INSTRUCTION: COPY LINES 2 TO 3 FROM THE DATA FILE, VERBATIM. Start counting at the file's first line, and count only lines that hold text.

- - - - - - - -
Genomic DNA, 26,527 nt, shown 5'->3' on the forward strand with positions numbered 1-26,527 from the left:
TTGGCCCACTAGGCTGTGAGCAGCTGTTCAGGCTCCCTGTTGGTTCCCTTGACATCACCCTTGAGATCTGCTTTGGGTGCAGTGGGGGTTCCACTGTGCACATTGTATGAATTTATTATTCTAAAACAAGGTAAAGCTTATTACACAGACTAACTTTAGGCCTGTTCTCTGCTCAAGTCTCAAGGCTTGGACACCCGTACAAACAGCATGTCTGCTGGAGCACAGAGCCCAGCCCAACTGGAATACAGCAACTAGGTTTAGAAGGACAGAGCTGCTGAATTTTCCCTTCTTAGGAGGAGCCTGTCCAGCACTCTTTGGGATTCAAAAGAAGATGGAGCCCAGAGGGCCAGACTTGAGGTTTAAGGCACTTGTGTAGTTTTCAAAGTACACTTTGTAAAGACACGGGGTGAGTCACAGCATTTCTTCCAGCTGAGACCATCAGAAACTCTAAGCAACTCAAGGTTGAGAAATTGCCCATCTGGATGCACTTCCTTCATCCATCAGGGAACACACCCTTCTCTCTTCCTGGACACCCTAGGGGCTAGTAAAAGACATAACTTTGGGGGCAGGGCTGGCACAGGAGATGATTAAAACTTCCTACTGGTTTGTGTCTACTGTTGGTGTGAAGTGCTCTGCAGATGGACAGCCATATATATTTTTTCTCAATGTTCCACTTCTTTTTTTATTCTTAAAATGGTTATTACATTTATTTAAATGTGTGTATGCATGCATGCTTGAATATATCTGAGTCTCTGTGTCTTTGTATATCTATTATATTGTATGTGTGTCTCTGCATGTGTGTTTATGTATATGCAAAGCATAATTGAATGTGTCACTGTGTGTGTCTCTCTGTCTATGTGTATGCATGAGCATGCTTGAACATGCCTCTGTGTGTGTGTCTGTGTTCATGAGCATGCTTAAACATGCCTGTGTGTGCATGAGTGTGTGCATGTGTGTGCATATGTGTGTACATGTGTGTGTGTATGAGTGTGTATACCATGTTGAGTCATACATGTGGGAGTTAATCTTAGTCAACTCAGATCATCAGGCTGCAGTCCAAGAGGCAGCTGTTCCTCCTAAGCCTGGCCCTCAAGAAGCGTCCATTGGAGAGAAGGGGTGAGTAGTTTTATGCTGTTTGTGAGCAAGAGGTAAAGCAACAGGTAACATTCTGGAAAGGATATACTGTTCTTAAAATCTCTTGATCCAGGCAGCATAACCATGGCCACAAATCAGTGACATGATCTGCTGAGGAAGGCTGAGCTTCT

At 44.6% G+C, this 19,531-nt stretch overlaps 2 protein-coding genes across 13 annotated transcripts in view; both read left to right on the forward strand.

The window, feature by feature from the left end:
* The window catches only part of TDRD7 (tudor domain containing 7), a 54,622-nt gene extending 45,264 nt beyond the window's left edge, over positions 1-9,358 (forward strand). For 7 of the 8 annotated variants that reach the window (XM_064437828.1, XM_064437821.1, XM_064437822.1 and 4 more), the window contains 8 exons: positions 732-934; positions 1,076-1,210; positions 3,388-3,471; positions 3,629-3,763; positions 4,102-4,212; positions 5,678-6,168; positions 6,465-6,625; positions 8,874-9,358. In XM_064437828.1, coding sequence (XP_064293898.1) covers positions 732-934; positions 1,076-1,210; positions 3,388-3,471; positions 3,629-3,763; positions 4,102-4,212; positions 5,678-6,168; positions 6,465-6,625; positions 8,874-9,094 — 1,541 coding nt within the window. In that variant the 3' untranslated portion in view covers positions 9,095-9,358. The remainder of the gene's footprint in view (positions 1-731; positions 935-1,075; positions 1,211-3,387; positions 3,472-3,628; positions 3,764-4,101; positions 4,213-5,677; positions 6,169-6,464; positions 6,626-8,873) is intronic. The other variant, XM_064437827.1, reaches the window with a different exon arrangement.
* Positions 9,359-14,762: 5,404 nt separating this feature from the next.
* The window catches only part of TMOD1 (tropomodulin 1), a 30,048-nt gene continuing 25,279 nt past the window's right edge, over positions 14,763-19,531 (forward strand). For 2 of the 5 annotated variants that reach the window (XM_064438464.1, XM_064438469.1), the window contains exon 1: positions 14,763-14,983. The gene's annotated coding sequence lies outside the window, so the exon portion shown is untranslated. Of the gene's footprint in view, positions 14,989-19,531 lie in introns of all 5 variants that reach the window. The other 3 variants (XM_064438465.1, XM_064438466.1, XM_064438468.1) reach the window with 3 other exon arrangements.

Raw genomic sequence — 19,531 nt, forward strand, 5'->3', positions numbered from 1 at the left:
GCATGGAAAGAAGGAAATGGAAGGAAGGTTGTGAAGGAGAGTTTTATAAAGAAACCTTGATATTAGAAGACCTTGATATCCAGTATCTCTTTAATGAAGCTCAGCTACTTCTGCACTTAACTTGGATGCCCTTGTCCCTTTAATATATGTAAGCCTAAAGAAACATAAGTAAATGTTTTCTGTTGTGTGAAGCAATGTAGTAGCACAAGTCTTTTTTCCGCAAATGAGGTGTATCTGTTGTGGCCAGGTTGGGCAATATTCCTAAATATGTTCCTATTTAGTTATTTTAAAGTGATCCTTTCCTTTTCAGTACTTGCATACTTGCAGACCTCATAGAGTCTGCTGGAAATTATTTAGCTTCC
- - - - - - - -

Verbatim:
TTGGCCCACTAGGCTGTGAGCAGCTGTTCAGGCTCCCTGTTGGTTCCCTTGACATCACCCTTGAGATCTGCTTTGGGTGCAGTGGGGGTTCCACTGTGCACATTGTATGAATTTATTATTCTAAAACAAGGTAAAGCTTATTACACAGACTAACTTTAGGCCTGTTCTCTGCTCAAGTCTCAAGGCTTGGACACCCGTACAAACAGCATGTCTGCTGGAGCACAGAGCCCAGCCCAACTGGAATACAGCAACTAGGTTTAGAAGGACAGAGCTGCTGAATTTTCCCTTCTTAGGAGGAGCCTGTCCAGCACTCTTTGGGATTCAAAAGAAGATGGAGCCCAGAGGGCCAGACTTGAGGTTTAAGGCACTTGTGTAGTTTTCAAAGTACACTTTGTAAAGACACGGGGTGAGTCACAGCATTTCTTCCAGCTGAGACCATCAGAAACTCTAAGCAACTCAAGGTTGAGAAATTGCCCATCTGGATGCACTTCCTTCATCCATCAGGGAACACACCCTTCTCTCTTCCTGGACACCCTAGGGGCTAGTAAAAGACATAACTTTGGGGGCAGGGCTGGCACAGGAGATGATTAAAACTTCCTACTGGTTTGTGTCTACTGTTGGTGTGAAGTGCTCTGCAGATGGACAGCCATATATATTTTTTCTCAATGTTCCACTTCTTTTTTTATTCTTAAAATGGTTATTACATTTATTTAAATGTGTGTATGCATGCATGCTTGAATATATCTGAGTCTCTGTGTCTTTGTATATCTATTATATTGTATGTGTGTCTCTGCATGTGTGTTTATGTATATGCAAAGCATAATTGAATGTGTCACTGTGTGTGTCTCTCTGTCTATGTGTATGCATGAGCATGCTTGAACATGCCTCTGTGTGTGTGTCTGTGTTCATGAGCATGCTTAAACATGCCTGTGTGTGCATGAGTGTGTGCATGTGTGTGCATATGTGTGTACATGTGTGTGTGTATGAGTGTGTATACCATGTTGAGTCATACATGTGGGAGTTAATCTTAGTCAACTCAGATCATCAGGCTGCAGTCCAAGAGGCAGCTGTTCCTCCTAAGCCTGGCCCTCAAGAAGCGTCCATTGGAGAGAAGGGGTGAGTAGTTTTATGCTGTTTGTGAGCAAGAGGTAAAGCAACAGGTAACATTCTGGAAAGGATATACTGTTCTTAAAATCTCTTGATCCAGGCAGCATAACCATGGCCACAAATCAGTGACATGATCTGCTGAGGAAGGCTGAGCTTCT

At 44.6% G+C, this 19,531-nt stretch overlaps 2 protein-coding genes across 13 annotated transcripts in view; both read left to right on the forward strand.